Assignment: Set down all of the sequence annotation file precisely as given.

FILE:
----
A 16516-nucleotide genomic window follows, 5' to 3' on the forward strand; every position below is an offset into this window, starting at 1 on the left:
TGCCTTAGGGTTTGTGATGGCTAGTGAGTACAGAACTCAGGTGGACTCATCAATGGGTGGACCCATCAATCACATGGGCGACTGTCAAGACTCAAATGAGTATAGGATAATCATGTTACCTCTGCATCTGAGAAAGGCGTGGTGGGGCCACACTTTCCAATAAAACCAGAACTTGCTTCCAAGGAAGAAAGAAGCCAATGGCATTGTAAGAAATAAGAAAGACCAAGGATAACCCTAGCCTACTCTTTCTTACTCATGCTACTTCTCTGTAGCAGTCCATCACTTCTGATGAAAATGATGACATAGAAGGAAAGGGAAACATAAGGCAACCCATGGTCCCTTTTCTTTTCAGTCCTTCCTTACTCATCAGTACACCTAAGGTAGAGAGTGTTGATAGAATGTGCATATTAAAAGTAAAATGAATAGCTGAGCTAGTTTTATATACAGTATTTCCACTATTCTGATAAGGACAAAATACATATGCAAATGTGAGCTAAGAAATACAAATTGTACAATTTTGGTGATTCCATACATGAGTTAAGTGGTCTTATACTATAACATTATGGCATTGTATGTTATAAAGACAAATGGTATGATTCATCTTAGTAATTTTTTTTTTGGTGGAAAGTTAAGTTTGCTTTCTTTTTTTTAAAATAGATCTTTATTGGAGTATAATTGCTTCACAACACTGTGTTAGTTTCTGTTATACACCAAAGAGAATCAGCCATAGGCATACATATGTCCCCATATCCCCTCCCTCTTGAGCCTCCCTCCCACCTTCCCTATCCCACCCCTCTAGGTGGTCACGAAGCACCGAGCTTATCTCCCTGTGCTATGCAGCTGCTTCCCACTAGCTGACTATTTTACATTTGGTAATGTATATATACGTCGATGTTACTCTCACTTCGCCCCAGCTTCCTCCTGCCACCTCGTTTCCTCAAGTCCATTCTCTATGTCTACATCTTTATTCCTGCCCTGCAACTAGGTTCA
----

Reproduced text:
A 16516-nucleotide genomic window follows, 5' to 3' on the forward strand; every position below is an offset into this window, starting at 1 on the left:
TGCCTTAGGGTTTGTGATGGCTAGTGAGTACAGAACTCAGGTGGACTCATCAATGGGTGGACCCATCAATCACATGGGCGACTGTCAAGACTCAAATGAGTATAGGATAATCATGTTACCTCTGCATCTGAGAAAGGCGTGGTGGGGCCACACTTTCCAATAAAACCAGAACTTGCTTCCAAGGAAGAAAGAAGCCAATGGCATTGTAAGAAATAAGAAAGACCAAGGATAACCCTAGCCTACTCTTTCTTACTCATGCTACTTCTCTGTAGCAGTCCATCACTTCTGATGAAAATGATGACATAGAAGGAAAGGGAAACATAAGGCAACCCATGGTCCCTTTTCTTTTCAGTCCTTCCTTACTCATCAGTACACCTAAGGTAGAGAGTGTTGATAGAATGTGCATATTAAAAGTAAAATGAATAGCTGAGCTAGTTTTATATACAGTATTTCCACTATTCTGATAAGGACAAAATACATATGCAAATGTGAGCTAAGAAATACAAATTGTACAATTTTGGTGATTCCATACATGAGTTAAGTGGTCTTATACTATAACATTATGGCATTGTATGTTATAAAGACAAATGGTATGATTCATCTTAGTAATTTTTTTTTTGGTGGAAAGTTAAGTTTGCTTTCTTTTTTTTAAAATAGATCTTTATTGGAGTATAATTGCTTCACAACACTGTGTTAGTTTCTGTTATACACCAAAGAGAATCAGCCATAGGCATACATATGTCCCCATATCCCCTCCCTCTTGAGCCTCCCTCCCACCTTCCCTATCCCACCCCTCTAGGTGGTCACGAAGCACCGAGCTTATCTCCCTGTGCTATGCAGCTGCTTCCCACTAGCTGACTATTTTACATTTGGTAATGTATATATACGTCGATGTTACTCTCACTTCGCCCCAGCTTCCTCCTGCCACCTCGTTTCCTCAAGTCCATTCTCTATGTCTACATCTTTATTCCTGCCCTGCAACTAGGTTCA